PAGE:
the open air, as these are in many instances. Besides, though these regions would then be supposed within the tropics, yet their winters would have been too severe for the sensibility of the elephant. They would have had too but one day and one night in the year, a circumstance to which we have no reason to suppose the nature of the elephant fitted. However, it has been demonstrated, that, if a variation of obliquity in the ecliptic takes place at all, it is vibratory, and never exceeds the limits of 9 degrees, which is not sufficient to bring these bones within the tropics. One of these hypotheses, or some other equally voluntary and inadmissible to cautious philosophy, must be adopted to support the opinion that these are the bones of the elephant. For my own part, I find it easier to believe that an animal may have existed, resembling the elephant in his tusks, and general anatomy, while his nature was in other respects extremely different. From the 30th degree of South latitude to the 30th of North, are nearly the limits which nature has fixed for the existence and multiplication of the elephant known to us. Proceeding thence northwardly to 36½ degrees, we enter those assigned to the mammoth. The further we advance North, the more their vestiges multiply as far as the earth has been explored in that direction; and it is as probable as otherwise, that this progression continues to the pole itself, if land extends so far. The center of the frozen zone then may be the achmé of their vigour, as that of the torrid is of the elephant. Thus nature seems to have drawn a belt of separation between these two tremendous animals, whose breadth indeed is not precisely known, though at present we may suppose it about 6½ degrees of latitude; to have assigned to the elephant the regions South of these confines, and those North to the mammoth, founding the constitution of the one in her extreme of heat, and that of the other in the extreme of cold. When the Creator has therefore separated their nature as far as the extent of the scale of animal life allowed to this planet would permit, it seems perverse to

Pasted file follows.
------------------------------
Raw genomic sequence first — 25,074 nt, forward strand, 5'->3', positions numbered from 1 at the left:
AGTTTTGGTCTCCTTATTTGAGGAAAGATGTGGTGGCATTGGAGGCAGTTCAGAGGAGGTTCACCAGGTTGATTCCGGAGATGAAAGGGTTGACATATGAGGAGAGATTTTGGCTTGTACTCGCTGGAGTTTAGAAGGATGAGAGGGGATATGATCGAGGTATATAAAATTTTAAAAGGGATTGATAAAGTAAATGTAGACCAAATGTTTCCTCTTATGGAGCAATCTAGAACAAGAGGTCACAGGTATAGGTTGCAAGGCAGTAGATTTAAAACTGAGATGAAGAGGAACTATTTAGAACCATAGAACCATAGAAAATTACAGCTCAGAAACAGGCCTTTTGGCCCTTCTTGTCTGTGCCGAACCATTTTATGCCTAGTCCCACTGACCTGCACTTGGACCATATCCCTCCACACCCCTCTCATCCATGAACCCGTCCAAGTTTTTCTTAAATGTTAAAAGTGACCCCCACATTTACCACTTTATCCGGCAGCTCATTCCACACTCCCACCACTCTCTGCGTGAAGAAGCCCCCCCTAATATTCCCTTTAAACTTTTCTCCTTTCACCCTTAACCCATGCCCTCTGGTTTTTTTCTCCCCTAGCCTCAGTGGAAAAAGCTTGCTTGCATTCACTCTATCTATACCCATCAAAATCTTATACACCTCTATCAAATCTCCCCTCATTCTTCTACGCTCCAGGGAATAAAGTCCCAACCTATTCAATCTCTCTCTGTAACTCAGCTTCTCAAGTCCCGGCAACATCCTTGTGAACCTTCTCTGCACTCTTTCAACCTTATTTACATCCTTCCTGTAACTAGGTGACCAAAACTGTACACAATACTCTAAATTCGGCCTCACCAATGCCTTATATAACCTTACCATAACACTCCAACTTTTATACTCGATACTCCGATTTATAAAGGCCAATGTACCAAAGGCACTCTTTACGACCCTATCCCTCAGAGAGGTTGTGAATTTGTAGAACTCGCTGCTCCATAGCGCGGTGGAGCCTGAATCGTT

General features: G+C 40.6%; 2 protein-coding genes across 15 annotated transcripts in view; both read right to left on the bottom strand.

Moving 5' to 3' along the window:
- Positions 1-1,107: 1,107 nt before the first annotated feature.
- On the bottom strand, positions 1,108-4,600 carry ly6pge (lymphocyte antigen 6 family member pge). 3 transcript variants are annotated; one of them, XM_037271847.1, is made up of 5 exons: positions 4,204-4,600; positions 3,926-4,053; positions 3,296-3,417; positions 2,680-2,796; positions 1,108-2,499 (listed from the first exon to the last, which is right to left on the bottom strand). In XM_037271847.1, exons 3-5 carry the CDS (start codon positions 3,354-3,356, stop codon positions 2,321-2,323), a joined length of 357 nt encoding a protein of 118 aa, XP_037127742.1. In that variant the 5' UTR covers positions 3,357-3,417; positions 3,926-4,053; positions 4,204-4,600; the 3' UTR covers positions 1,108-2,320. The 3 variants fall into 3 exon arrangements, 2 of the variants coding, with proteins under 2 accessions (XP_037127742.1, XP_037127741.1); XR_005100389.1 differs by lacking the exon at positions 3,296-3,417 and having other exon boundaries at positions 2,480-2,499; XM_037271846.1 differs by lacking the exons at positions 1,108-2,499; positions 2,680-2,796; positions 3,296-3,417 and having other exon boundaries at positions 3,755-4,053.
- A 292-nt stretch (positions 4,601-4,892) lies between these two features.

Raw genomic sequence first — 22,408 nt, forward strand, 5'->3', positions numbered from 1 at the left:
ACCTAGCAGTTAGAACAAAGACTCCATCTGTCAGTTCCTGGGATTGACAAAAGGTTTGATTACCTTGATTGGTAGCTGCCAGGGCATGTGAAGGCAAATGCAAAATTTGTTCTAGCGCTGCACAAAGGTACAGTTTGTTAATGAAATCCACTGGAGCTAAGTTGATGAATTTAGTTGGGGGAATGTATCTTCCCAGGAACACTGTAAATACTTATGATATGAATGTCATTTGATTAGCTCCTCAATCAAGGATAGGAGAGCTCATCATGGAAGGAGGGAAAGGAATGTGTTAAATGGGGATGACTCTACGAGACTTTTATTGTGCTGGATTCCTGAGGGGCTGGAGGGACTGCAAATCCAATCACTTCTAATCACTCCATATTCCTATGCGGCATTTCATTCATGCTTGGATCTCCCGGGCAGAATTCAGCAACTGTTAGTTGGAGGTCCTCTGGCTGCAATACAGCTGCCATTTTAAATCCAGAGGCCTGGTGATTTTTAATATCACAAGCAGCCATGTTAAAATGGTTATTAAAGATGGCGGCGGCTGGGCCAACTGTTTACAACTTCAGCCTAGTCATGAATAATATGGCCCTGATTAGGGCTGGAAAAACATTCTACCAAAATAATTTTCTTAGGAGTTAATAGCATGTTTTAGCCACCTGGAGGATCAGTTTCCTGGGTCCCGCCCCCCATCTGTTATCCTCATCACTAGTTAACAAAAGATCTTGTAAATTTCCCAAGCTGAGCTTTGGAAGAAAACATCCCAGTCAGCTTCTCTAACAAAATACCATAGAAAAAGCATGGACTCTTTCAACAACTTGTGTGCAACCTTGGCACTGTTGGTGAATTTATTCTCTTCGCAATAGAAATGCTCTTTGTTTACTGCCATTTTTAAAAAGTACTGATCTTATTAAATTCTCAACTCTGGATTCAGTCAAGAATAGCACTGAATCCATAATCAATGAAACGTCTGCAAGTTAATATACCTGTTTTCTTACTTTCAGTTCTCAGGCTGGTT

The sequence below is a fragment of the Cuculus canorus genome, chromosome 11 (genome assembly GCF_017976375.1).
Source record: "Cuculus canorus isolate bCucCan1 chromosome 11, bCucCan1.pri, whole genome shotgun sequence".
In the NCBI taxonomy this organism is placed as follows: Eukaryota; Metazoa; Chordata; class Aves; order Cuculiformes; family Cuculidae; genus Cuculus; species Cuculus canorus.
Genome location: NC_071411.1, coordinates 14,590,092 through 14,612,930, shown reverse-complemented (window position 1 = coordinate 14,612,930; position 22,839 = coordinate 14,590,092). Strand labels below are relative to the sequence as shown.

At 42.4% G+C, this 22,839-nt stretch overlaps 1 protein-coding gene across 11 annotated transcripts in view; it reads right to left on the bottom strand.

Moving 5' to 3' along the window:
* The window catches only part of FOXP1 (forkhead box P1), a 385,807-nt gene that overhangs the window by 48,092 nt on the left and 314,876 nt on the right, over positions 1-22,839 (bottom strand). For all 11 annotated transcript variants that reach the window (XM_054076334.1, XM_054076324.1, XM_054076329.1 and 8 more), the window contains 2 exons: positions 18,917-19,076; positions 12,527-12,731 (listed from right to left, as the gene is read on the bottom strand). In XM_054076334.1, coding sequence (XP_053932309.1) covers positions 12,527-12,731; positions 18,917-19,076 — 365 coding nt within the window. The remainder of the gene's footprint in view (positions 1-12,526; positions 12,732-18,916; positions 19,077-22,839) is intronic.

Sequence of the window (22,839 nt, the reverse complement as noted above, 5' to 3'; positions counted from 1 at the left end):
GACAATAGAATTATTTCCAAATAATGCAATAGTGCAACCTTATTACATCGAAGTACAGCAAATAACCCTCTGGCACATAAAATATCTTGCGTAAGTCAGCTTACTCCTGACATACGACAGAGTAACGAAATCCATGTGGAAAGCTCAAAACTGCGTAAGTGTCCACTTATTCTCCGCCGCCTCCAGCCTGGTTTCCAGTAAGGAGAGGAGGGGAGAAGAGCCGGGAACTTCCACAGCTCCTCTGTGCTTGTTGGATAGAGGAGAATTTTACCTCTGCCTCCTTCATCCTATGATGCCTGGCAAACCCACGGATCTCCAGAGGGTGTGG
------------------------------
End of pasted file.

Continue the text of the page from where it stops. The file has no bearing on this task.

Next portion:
declare it the same, from a partial resemblance of their tusks and bones. But to whatever animal we ascribe these remains, it is certain such a one has existed in America, and that it has been the largest of all terrestrial beings. It should have sufficed to have rescued the earth it inhabited, and the atmosphere it breathed, from the imputation of impotence in the conception and nourishment of animal life on a large scale: to have stifled, in its birth, the opinion of a writer, the most learned too of all others in the science of animal history, that in the new world, 'La nature vivante est beaucoup moins agissante, beaucoup moins forte*:' that nature is less active, less energetic on one side of the globe than she is on the other.
* Buffon, xviii. 122. edit. Paris, 1764.
As if both sides were not warmed by the same genial sun; as if a soil of the same chemical composition, was less capable of elaboration into animal nutriment; as if the fruits and grains from that soil and sun, yielded a less rich chyle, gave less extension to the solids and fluids of the body, or produced sooner in the cartilages, membranes, and fibres, that rigidity which restrains all further extension, and terminates animal growth. The truth is, that a Pigmy and a Patagonian, a Mouse and a Mammoth, derive their dimensions from the same nutritive juices. The difference of increment depends on circumstances unsearchable to beings with our capacities. Every race of animals seems to have received from their Maker certain laws of extension at the time of their formation. Their elaborative organs were formed to produce this, while proper obstacles were opposed to its further progress. Below these limits they cannot fall, nor rise above them. What intermediate station they shall take may depend on soil, on climate, on food, on a careful choice of breeders. But all the manna of heaven would never raise the mouse to the bulk of the mammoth.
The opinion advanced by the Count de Buffon†, is 1. That the animals common both to the old and new world, are smaller in the latter.
† xviii. 100—156.
2. That those peculiar to the